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Investment in community | Diversity opportunities
Service centers | Urban initiative
Diversity adds richness to workplaces and everyday lives in Southeast Region. We embrace diversity in its fullest sense: race, ethnicity, culture, age, gender and thinking patterns, as we carry out the rural and urban work of the Wisconsin Department of Natural Resources.
The Southeast Region covers eight counties and serves over 40 percent of the state's population. Its urban presence is a contrast to the DNR's more traditional rural focus. Here, we recognize our rural features and celebrate urban opportunities for revitalization, restoration and redevelopment.
Investment in community
Our headquarters on Third and North near downtown Milwaukee opened in September 1983, a short distance from the Milwaukee River, Lake Michigan, the lakefront ethnic and music festivals, and a large, vital neighborhood. The Southeast Region was ready to approach its work differently and our headquarters building remains a catalyst, a community asset and an anchor to redevelopment.
The building was planned to remain open for community meetings and gatherings; a bright, welcoming beacon to customers and residents. The community event renaming Third Street to Dr. Martin Luther King, Jr. Drive occurred on our doorstep.
Our workforce reflects community diversity. We've achieved this through active recruitment and comprehensive community outreach.
In 1986, the region teamed with Milwaukee Public Schools to create a Minority Intern Program. Our six-year summer earn-and-learn program introduces students to DNR work and encourages them to consider working for the DNR after college graduation.
Work as conservation wardens, environmental engineers, fisheries and wildlife biologists, and water supply and solid waste specialists were some of the many opportunities available. The program continues with students from:
To serve our customers, service centers in Milwaukee, Sturtevant, Waukesha and Plymouth put customer service staff within a 30-minute drive of 90 percent of the region's population. A customer can buy a license and parks sticker, meet with staff, and receive information on programs and projects at service centers. More specialized operations are carried out at the region's nine state parks, forests and recreational areas.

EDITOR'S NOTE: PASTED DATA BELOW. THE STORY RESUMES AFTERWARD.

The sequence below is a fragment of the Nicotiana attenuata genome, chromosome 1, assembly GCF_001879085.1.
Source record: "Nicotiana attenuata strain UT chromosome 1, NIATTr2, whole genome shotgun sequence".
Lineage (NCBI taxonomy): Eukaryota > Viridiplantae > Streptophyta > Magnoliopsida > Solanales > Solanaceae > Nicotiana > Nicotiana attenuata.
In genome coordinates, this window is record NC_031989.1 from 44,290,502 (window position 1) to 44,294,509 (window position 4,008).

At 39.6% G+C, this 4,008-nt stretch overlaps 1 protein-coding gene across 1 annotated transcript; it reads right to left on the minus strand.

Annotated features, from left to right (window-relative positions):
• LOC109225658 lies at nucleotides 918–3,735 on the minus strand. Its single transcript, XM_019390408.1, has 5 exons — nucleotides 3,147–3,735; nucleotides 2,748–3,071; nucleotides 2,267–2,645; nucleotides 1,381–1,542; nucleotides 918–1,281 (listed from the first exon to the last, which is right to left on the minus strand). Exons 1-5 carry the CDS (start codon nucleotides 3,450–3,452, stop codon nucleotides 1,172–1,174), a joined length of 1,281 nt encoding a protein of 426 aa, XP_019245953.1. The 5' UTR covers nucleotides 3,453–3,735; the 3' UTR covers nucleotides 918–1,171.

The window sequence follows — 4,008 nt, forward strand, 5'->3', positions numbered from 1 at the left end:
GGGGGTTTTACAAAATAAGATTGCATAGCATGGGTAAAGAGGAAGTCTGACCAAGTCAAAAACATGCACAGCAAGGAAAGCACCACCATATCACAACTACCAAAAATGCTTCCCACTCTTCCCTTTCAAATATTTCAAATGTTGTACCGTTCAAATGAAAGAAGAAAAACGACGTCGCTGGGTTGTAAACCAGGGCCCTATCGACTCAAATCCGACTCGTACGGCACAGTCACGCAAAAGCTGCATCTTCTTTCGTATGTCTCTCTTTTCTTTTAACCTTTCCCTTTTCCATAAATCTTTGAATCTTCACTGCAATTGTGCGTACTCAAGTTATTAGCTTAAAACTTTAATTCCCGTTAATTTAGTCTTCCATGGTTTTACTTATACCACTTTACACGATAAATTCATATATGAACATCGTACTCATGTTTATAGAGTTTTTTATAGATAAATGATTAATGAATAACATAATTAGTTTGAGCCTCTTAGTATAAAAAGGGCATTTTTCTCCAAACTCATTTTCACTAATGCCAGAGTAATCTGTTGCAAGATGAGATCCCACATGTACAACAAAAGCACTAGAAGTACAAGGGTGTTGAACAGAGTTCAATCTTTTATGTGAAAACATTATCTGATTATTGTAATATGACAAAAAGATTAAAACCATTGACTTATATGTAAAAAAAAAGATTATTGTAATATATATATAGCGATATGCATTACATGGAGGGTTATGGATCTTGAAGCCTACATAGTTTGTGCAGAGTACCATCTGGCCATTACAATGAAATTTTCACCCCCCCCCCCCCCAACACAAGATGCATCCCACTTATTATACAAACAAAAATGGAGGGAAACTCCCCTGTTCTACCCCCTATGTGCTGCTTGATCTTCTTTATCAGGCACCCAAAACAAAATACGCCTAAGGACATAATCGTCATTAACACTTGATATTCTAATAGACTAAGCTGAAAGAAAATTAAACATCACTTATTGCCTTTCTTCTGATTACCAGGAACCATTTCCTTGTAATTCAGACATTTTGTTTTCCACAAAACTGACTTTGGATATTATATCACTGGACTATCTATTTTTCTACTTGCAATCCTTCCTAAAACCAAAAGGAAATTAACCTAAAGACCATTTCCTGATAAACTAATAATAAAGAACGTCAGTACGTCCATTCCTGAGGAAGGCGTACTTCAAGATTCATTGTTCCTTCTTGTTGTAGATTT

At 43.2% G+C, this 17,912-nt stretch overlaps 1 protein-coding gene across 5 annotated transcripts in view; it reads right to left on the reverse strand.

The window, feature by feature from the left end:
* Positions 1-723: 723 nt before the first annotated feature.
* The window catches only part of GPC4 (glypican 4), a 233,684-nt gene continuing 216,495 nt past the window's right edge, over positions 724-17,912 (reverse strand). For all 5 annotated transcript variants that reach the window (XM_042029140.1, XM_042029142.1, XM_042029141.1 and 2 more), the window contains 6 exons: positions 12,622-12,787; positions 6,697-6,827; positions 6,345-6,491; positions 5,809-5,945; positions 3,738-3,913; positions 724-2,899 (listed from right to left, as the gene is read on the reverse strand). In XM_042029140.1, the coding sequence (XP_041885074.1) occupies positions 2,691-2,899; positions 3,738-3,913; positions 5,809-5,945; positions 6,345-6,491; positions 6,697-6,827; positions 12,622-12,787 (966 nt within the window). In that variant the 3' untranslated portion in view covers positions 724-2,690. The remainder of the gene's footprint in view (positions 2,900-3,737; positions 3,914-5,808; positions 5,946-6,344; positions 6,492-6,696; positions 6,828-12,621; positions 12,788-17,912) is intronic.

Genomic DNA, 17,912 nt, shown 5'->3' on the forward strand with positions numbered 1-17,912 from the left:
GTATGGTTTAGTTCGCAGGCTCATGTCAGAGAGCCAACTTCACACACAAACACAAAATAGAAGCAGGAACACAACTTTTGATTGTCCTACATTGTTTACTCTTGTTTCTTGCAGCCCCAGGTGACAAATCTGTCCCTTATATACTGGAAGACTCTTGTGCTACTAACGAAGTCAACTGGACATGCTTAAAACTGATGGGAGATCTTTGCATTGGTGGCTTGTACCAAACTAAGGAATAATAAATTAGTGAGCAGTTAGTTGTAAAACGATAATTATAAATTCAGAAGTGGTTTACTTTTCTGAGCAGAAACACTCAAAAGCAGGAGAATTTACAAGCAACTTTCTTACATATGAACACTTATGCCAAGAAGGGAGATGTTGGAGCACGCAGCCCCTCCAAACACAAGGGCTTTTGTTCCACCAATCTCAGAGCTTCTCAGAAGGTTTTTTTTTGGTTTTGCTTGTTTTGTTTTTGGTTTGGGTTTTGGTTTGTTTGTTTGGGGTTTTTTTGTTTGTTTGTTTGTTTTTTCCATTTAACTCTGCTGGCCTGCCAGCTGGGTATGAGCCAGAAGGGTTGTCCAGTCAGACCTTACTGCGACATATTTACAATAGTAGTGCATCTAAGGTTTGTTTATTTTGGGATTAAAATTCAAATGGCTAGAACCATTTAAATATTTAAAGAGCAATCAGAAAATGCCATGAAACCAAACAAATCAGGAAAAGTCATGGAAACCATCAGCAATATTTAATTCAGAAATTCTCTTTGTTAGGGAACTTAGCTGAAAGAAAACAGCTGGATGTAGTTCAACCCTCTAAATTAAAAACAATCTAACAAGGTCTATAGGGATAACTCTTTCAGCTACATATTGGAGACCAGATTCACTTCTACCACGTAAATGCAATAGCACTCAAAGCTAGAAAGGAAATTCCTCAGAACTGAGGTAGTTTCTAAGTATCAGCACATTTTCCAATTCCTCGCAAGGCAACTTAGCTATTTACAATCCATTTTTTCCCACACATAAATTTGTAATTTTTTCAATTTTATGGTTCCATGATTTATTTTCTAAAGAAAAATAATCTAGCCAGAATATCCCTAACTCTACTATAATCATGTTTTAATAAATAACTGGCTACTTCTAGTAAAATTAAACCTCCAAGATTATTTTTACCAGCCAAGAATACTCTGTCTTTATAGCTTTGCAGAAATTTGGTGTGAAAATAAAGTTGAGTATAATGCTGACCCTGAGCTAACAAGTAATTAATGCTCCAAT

Several projects taken collectively form an urban initiative that give children nearby opportunities to experience the outdoors. Those pieces include Havenwoods State Forest, Lakeshore State Park, proposed Milwaukee County Grounds Forestry Awareness Center, Hank Aaron State Trail and State Fair Park.
These outdoor experiences are supported by Secretary Darrell Bazzell who was born in Milwaukee and graduated from North Division High School.
The first piece, Havenwoods State Forest, became a state property in 1979 following a history as the Zautke family farm, the Milwaukee County House of Corrections, a Nike missile site, a military base and a city landfill. Havenwoods Environmental Education Center was built in 1986. Recently the Nike missile site was filled, the landfill was capped and Lincoln Creek, which flows through the property, was restored. Stormwater and flood control ponds were developed as teaching tools. School children and teachers use the site that continues to change as the hundreds of trees planted a decade ago thrive on the 237-acre property.
The Wisconsin Lake Schooner Education Association and the DNR are exploring ways to share classroom, exhibit and other space on the lakefront near the dock for the s/v Denis Sullivan, Wisconsin's new flagship and a stately reconstruction of sailing vessels that traversed the Great Lakes in the 19th century.
Another piece in this urban initiative is redeveloping State Fair Park. The Exposition Center is the new neighbor east of the Department of Natural Resources' two-acre parcel. It will provide year-round opportunities.
In an August 1993 article in "The Week," Jerry Laudon, the author, observed that "There are unique resource and environmental problems that face the people in the southeast – more so than in any other part of the state."
"Because of the number of people, roads and parking lots – not to mention the industrial levels – there are some immense environmental problems that affect air and water quality. There is much to be done yet, but the district's professional staff has managed to keep us afloat in an area besieged with people problems. No, the people who work for the DNR's Southeast Region don't get the credit they deserve, but here's one cheer for what they've done. Good job, folks!"
We share that tribute with new employees. We carry out our work using the energy of citizens, partners and staff to accomplish together what no individual can do alone. We have learned that the best decisions result from collaborations of diverse people with diverse ideas.
Gloria McCutcheon is the director of the DNR's Southeast Region.